Friday, 12 August 2016

Planning to plan.

So.. if it isn't obvious by now, I am a single mom of 5 children. I cook their meals, wash their clothes, bathe them, play with them, read stories, kiss owies and do bedtime. I also make sure they have clean dishes, a clean bathroom (or 2!), an organized playroom, and generally tidy house to live and work in. I homeschool said children, teaching (in 2016) from preschool to Grade 7. I also work from home, as a business researcher and virtual assistant.

Obviously I do a lot of planning.

I plan daily, weekly, monthly, seasonally, and yearly.

It sometimes feels like I do more planning than living, but the planning is the key to my living, and still keeping my sanity. I know I talk a lot about planning and organizing and schedules and routines, but that's because I honestly believe that no one who wants to do everything they need to do and not be overwhelmed with it all can do anything without a plan.

Planning is the first step to doing anything. But how do you plan when you're in the middle of actually trying to live and work and keep house and eat and still have time to sleep?  Children have the most annoying habit of needing you right when you need most to concentrate. Planning around kids takes .. a plan.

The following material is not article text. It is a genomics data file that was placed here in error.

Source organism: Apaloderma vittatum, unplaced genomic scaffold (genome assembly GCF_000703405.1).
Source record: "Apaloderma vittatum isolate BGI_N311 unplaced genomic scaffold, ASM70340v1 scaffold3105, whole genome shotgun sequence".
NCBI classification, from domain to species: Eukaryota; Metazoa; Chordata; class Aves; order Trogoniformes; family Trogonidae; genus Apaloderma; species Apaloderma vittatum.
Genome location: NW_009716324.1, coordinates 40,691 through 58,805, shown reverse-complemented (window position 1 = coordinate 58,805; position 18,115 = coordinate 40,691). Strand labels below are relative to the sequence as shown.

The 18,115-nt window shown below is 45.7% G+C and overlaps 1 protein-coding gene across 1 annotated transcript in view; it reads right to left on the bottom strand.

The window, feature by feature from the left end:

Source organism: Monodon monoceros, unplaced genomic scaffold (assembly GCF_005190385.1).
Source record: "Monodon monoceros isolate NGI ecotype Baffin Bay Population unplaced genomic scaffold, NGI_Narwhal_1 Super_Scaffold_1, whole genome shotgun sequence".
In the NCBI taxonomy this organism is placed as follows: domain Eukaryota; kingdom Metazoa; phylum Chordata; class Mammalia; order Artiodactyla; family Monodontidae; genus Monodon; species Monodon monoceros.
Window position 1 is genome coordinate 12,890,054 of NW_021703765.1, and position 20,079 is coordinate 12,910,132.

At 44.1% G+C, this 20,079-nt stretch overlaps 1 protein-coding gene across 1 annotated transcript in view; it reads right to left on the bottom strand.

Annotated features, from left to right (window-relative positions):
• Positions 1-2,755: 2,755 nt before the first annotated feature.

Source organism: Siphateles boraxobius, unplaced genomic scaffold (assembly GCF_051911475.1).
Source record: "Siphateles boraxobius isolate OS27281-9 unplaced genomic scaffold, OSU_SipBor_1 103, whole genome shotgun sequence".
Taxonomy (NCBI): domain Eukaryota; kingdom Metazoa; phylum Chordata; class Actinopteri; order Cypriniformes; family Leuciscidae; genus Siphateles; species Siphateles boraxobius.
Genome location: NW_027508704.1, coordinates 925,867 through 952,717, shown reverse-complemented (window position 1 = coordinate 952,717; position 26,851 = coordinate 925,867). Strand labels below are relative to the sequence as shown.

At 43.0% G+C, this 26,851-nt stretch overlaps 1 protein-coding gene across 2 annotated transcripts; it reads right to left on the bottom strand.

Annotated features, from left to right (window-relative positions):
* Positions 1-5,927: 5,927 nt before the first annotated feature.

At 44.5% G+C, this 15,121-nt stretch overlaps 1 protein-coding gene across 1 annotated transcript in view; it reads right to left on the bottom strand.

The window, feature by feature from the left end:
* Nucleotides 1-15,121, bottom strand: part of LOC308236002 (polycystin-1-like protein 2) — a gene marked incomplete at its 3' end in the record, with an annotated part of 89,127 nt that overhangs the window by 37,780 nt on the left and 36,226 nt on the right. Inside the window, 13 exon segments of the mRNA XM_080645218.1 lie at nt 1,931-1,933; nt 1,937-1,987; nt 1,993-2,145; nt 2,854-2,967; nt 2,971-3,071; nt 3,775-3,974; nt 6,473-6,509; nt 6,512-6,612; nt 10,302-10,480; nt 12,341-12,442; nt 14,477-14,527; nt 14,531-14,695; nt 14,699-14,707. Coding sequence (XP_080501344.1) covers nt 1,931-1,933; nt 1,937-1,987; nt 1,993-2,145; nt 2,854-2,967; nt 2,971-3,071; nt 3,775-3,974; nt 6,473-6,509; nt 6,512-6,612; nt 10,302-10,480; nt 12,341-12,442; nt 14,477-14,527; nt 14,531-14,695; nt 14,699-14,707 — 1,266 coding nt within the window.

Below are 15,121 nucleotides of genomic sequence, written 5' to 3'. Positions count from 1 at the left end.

It seems counter-intuitive to plan to plan. I get that. Preparing to plan actually doesn't take that much work, but just a little bit of forethought, and the right tools.

For me, the planning starts with my yearly plan. Once a year, I take 2-3 days to lay out a foundation for the planning of the rest of my year. Right now, this coincides with the week or so that my children spend with their father over the Christmas holidays. But when I was still married, and in the middle of having babies, I still took the time to plan, if loosely, a year in advance. It took me a bit more time (usually a week, instead of 2-3 days), and it did require some help from family (usually my mom), but it still happened.

This kind of planning happens best when you can have someone else watch the kids. That's why I usually do it over the holidays. I actually find it restful, because I'm away from my daily routines, without the sink full of dishes, crumbs on the floor and kids yelling in my ear, even though I'm still working.  I use a vision planner (I like the one from Kimberlee at to help guide my thinking, but sometimes just a notepad and pen, and some quiet time to think, is all that is needed, along with a year-long calendar, so that you have an idea of dates.